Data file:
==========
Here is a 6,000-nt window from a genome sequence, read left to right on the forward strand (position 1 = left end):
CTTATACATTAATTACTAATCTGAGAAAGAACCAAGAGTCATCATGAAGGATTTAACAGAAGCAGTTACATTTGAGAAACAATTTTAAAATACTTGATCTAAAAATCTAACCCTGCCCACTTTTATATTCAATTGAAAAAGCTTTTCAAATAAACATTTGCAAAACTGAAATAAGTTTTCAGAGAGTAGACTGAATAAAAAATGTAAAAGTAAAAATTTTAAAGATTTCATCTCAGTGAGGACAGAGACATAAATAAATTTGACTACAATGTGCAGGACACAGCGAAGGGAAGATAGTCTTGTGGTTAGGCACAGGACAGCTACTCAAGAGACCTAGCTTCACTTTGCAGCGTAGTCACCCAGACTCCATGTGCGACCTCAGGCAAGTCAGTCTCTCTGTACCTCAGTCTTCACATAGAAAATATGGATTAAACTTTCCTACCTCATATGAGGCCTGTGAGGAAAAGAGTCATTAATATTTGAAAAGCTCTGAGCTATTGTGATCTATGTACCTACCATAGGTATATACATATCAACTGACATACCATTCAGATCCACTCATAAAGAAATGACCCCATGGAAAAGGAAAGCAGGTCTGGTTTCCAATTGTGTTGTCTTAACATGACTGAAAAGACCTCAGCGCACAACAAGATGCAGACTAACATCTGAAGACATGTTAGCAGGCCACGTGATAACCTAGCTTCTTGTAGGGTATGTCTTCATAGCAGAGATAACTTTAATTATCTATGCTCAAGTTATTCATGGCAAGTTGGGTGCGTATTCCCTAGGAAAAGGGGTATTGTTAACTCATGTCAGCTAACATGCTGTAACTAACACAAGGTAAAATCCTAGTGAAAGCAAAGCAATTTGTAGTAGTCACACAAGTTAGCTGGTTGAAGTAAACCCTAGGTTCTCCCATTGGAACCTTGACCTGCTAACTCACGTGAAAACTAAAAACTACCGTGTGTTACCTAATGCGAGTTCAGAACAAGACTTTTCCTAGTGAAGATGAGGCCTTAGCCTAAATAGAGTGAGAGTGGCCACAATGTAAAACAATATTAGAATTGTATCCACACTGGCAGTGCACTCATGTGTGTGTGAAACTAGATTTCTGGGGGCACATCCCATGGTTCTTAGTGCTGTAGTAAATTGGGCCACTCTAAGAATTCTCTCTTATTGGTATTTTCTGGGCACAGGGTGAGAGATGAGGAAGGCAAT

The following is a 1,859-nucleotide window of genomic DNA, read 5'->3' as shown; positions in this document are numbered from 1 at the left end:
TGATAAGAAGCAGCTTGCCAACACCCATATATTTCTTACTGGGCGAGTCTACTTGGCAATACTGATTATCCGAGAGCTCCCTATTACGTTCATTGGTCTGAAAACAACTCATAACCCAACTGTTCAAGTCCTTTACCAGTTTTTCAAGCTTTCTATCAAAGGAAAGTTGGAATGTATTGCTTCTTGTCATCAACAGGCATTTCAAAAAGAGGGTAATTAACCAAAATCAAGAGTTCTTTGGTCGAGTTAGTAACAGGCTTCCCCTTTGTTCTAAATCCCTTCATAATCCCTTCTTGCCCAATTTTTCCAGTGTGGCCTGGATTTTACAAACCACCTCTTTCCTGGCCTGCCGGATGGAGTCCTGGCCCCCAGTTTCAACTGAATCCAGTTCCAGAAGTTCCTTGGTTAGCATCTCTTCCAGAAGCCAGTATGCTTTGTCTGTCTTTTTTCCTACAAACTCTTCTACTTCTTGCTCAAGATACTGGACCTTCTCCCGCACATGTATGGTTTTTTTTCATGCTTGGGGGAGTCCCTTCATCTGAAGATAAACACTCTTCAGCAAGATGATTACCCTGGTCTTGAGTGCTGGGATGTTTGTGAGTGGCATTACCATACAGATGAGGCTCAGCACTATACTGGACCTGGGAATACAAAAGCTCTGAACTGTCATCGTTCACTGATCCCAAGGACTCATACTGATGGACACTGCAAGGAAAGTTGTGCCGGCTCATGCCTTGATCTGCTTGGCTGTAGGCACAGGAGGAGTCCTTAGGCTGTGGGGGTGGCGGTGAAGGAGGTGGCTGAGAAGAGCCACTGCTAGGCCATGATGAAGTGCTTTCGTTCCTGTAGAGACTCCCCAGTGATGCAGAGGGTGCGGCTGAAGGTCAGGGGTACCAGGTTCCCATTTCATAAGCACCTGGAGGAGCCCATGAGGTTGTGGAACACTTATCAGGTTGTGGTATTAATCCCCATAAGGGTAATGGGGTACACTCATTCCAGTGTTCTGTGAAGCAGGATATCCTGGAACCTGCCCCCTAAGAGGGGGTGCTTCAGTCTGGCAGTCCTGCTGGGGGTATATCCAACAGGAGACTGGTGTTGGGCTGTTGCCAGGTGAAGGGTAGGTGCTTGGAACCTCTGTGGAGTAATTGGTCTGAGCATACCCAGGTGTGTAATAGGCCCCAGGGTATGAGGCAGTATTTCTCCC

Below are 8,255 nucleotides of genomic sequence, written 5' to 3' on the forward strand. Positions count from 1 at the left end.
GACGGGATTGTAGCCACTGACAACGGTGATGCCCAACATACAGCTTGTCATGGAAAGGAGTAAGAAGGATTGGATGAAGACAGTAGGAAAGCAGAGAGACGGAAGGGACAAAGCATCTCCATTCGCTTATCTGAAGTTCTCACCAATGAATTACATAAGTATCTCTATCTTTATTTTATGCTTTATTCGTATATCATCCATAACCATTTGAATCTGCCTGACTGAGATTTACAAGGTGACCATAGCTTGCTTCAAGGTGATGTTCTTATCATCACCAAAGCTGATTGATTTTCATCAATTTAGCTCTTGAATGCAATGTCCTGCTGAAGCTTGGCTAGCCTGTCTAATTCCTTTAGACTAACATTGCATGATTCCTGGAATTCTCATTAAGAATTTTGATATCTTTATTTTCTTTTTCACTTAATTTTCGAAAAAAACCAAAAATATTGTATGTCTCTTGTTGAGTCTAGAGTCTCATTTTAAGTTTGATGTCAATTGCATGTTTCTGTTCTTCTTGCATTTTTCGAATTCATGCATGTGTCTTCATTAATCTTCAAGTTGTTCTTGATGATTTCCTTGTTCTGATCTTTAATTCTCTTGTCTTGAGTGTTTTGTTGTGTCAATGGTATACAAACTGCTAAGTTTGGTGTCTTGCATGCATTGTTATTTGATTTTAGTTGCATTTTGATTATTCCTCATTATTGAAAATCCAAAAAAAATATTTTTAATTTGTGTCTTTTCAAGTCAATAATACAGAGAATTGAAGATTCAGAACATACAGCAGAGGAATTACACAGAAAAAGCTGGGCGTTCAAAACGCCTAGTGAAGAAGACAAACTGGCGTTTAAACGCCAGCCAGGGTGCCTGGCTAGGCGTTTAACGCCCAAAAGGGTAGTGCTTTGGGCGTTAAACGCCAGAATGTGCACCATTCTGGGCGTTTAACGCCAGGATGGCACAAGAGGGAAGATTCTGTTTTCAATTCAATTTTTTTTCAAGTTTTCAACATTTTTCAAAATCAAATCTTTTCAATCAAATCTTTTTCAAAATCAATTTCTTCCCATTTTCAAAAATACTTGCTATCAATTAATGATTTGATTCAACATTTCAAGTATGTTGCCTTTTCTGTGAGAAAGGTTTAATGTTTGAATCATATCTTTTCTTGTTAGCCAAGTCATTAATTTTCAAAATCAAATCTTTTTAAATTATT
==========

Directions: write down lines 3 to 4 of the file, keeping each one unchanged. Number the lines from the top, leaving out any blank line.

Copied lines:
The following is a 1,859-nucleotide window of genomic DNA, read 5'->3' as shown; positions in this document are numbered from 1 at the left end:
TGATAAGAAGCAGCTTGCCAACACCCATATATTTCTTACTGGGCGAGTCTACTTGGCAATACTGATTATCCGAGAGCTCCCTATTACGTTCATTGGTCTGAAAACAACTCATAACCCAACTGTTCAAGTCCTTTACCAGTTTTTCAAGCTTTCTATCAAAGGAAAGTTGGAATGTATTGCTTCTTGTCATCAACAGGCATTTCAAAAAGAGGGTAATTAACCAAAATCAAGAGTTCTTTGGTCGAGTTAGTAACAGGCTTCCCCTTTGTTCTAAATCCCTTCATAATCCCTTCTTGCCCAATTTTTCCAGTGTGGCCTGGATTTTACAAACCACCTCTTTCCTGGCCTGCCGGATGGAGTCCTGGCCCCCAGTTTCAACTGAATCCAGTTCCAGAAGTTCCTTGGTTAGCATCTCTTCCAGAAGCCAGTATGCTTTGTCTGTCTTTTTTCCTACAAACTCTTCTACTTCTTGCTCAAGATACTGGACCTTCTCCCGCACATGTATGGTTTTTTTTCATGCTTGGGGGAGTCCCTTCATCTGAAGATAAACACTCTTCAGCAAGATGATTACCCTGGTCTTGAGTGCTGGGATGTTTGTGAGTGGCATTACCATACAGATGAGGCTCAGCACTATACTGGACCTGGGAATACAAAAGCTCTGAACTGTCATCGTTCACTGATCCCAAGGACTCATACTGATGGACACTGCAAGGAAAGTTGTGCCGGCTCATGCCTTGATCTGCTTGGCTGTAGGCACAGGAGGAGTCCTTAGGCTGTGGGGGTGGCGGTGAAGGAGGTGGCTGAGAAGAGCCACTGCTAGGCCATGATGAAGTGCTTTCGTTCCTGTAGAGACTCCCCAGTGATGCAGAGGGTGCGGCTGAAGGTCAGGGGTACCAGGTTCCCATTTCATAAGCACCTGGAGGAGCCCATGAGGTTGTGGAACACTTATCAGGTTGTGGTATTAATCCCCATAAGGGTAATGGGGTACACTCATTCCAGTGTTCTGTGAAGCAGGATATCCTGGAACCTGCCCCCTAAGAGGGGGTGCTTCAGTCTGGCAGTCCTGCTGGGGGTATATCCAACAGGAGACTGGTGTTGGGCTGTTGCCAGGTGAAGGGTAGGTGCTTGGAACCTCTGTGGAGTAATTGGTCTGAGCATACCCAGGTGTGTAATAGGCCCCAGGGTATGAGGCAGTATTTCTCCC